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National standards would help track young Canadians’ mental health, experts say

Young Canadians reached out to Kids Help Phone about 4.6 million times in 2020, up from 1.9 million in 2019
Carolyn Bennett speaks in Ottawa, Wednesday December 4, 2019. THE CANADIAN PRESS/Adrian Wyld

Concern about the mental health challenges of young Canadians has been growing during the nearly two years of disruptions and repeated isolation during the COVID-19 pandemic.

But experts say we do not have the tools to properly assess the toll that the pandemic has taken on the mental health of Canadian kids. Creating standards for how mental health is measured could help grasp the scale of the problem.

Children’s Healthcare Canada, a national organization representing kids’ health-care providers, said children’s hospitals are reporting higher numbers of kids being admitted for suicide attempts, substance abuse and complex eating disorders.

Young Canadians reached out to Kids Help Phone about 4.6 million times in 2020, up from the 1.9 million connections in 2019, according to a report from the health service for youth.

Keith Dobson, professor of clinical psychology at the University of Calgary, said while certain metrics like hospitalizations and physician contacts are well-recorded, there are no standardized screening tools for mental health assessment in the country.

Dobson, who is also a researcher at the Mental Health Commission of Canada, said different groups and organizations, even within the same health-care system, will use different tools.

“That makes it really difficult to know what the rates are and how to compare them from place to place,” he said.

Paul-Émile Cloutier, president of HealthCareCAN, said standards are important for making sure money invested in the health system will actually result in positive outcomes.

“If you don’t have any standards, you won’t be able to evaluate if you’ve improved the health-care system of those people who are suffering from a mental illness,” said Cloutier.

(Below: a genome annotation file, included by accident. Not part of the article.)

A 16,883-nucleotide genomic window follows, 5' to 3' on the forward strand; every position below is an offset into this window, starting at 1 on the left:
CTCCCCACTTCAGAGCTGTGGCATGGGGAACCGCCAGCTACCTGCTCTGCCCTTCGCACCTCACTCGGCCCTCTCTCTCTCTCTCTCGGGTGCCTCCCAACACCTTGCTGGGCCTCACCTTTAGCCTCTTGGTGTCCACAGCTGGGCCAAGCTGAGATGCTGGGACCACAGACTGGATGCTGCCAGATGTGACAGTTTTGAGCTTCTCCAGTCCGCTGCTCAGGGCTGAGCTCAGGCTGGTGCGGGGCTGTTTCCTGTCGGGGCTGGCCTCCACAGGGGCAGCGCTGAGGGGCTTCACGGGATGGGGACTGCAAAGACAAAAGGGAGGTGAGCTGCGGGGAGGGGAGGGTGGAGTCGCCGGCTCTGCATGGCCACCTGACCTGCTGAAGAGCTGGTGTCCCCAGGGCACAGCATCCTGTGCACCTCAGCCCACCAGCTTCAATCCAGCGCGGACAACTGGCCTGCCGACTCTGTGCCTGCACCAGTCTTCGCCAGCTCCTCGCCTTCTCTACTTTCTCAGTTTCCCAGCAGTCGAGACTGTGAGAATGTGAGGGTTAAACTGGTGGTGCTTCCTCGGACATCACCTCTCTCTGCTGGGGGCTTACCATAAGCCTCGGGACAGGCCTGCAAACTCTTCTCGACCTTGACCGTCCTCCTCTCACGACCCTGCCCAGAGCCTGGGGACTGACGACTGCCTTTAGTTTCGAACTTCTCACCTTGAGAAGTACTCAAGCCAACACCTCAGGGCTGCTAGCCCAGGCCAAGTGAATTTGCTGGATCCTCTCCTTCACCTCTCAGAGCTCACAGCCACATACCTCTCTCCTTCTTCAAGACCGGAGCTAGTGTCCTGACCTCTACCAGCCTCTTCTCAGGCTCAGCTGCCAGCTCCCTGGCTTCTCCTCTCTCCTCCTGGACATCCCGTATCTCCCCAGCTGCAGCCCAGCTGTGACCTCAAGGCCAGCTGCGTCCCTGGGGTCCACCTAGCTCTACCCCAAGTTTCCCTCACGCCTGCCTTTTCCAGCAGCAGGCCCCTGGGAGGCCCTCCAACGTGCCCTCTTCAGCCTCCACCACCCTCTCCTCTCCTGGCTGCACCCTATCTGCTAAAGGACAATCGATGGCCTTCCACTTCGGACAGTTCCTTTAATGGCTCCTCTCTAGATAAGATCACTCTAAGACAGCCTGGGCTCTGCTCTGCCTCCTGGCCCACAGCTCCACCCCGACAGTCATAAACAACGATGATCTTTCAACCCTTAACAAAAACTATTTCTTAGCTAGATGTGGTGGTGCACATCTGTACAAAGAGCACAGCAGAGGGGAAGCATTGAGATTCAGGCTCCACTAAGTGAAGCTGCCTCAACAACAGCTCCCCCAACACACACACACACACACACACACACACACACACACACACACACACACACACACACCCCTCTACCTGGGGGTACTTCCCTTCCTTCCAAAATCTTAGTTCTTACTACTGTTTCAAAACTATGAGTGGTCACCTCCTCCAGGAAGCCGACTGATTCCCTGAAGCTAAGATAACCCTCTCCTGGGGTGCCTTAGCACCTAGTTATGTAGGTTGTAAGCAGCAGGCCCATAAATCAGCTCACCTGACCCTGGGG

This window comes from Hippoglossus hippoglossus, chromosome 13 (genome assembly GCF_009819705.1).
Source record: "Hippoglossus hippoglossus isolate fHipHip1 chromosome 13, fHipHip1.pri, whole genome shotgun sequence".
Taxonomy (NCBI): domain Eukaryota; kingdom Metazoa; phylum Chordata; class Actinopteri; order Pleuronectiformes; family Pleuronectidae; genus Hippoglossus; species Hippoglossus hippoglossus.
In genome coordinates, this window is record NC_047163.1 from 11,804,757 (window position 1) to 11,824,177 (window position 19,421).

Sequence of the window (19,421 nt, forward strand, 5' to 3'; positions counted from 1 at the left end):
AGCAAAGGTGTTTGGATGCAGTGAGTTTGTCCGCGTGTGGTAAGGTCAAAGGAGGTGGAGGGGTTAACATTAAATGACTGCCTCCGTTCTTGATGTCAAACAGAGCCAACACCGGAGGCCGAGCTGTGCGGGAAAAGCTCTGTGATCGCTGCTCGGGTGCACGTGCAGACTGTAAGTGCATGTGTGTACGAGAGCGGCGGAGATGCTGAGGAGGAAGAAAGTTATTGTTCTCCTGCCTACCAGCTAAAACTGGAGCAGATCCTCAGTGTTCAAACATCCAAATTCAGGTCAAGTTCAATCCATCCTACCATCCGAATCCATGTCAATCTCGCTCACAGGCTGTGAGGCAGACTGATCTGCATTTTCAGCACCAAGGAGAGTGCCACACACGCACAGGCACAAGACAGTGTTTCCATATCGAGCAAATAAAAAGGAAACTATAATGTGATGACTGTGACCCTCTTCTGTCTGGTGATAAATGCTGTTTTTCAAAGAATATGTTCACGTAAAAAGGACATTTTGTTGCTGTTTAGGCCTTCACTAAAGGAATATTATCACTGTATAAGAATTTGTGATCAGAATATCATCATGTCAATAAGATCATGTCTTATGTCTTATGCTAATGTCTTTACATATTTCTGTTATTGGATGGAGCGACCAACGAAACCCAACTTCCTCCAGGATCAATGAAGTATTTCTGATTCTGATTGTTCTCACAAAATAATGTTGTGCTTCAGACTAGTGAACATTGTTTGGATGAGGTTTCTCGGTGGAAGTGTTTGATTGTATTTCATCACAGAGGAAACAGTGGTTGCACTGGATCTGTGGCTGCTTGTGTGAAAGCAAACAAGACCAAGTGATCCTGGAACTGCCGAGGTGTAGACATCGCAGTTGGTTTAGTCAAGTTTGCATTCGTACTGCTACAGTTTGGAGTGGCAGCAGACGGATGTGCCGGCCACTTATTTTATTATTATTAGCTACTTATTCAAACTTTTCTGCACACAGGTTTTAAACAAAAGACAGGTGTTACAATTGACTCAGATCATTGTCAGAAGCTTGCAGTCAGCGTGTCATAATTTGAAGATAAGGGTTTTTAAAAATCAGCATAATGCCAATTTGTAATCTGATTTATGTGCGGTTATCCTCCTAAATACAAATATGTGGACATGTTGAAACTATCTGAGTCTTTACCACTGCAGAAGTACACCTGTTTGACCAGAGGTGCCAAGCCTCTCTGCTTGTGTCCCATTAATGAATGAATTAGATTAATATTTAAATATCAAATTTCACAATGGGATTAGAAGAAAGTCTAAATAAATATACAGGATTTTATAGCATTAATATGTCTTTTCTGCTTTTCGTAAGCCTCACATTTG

Currently the provinces and territories are engaged in a “disjointed approach” to mental health care, where each province has a separate way of not only providing those services but collecting data as well, he said.

“And once you have that data, they don’t share that data with other provinces, which I think is a major unfortunate situation, because I think they should,” said Cloutier.

Dr. Tyler Black, a child and adolescent psychiatrist at University of British Columbia, said, “We haven’t done a great job in regularly surveying, or even monitoring national collections of this sort of data.”

Black, who is also a suicidologist, said there is a need for large national data sets to make any determinations about suicides among children, because it is less common, but it can take years to get that data in Canada.

“We’re not great in collating these types of things with modern, responsive, dashboard-style data. We get dumps of data every year, which makes it very hard to know what’s going on in the moment.”

Dobson said an existing tool that could be used as a standard for assessing depression is the depression module of the Patient Health Questionnaire, the latter a diagnostic tool for common mental disorders.

He said this measure is being used more internationally and can be used for adults and children alike.

Black said because that screening tool was designed in a very specific way, he would prefer one that is “unequivocal” to interpret, such as asking a patient point-blank how they are doing at this moment.

He said that while he appreciates researchers wanting to create complicated scales, they are simply turning a subjective question into a scale that acts as a proxy for asking the question directly.

“I prefer more easily interpretable data that’s a little bit easier for kids to respond to,” said Black.

He added that he would like to see child patients and their families give input in the types of measures used for kids’ mental health.

“There isn’t really a great one, unfortunately, for anxiety, because anxiety comes in different forms,” said Dobson.

“But if there was a standard tool that was used across the country, that would be fantastic.”

Cloutier said the selection of Carolyn Bennett as minister of mental health is a significant step forward for creating these types of countrywide standards.

Bennett said in an interview with CTV News published on Jan. 18 that the federal government’s proposed mental health transfers to provinces may be tied to showing standards are being met.

The development of mental health standards is one of the first priorities listed in Bennett’s mandate letter.

Bennett’s office said in a statement the government committed $45 million in last year’s budget to develop national standards for mental health services.

The office did not respond to a question about whether the minister would create standardized assessment tools.

READ MORE: B.C. announces $4.2M to expand free, low-cost counselling services at 49 organizations


This story was produced with the financial assistance of the Facebook and Canadian Press News Fellowship.

Erika Ibrahim, The Canadian Press

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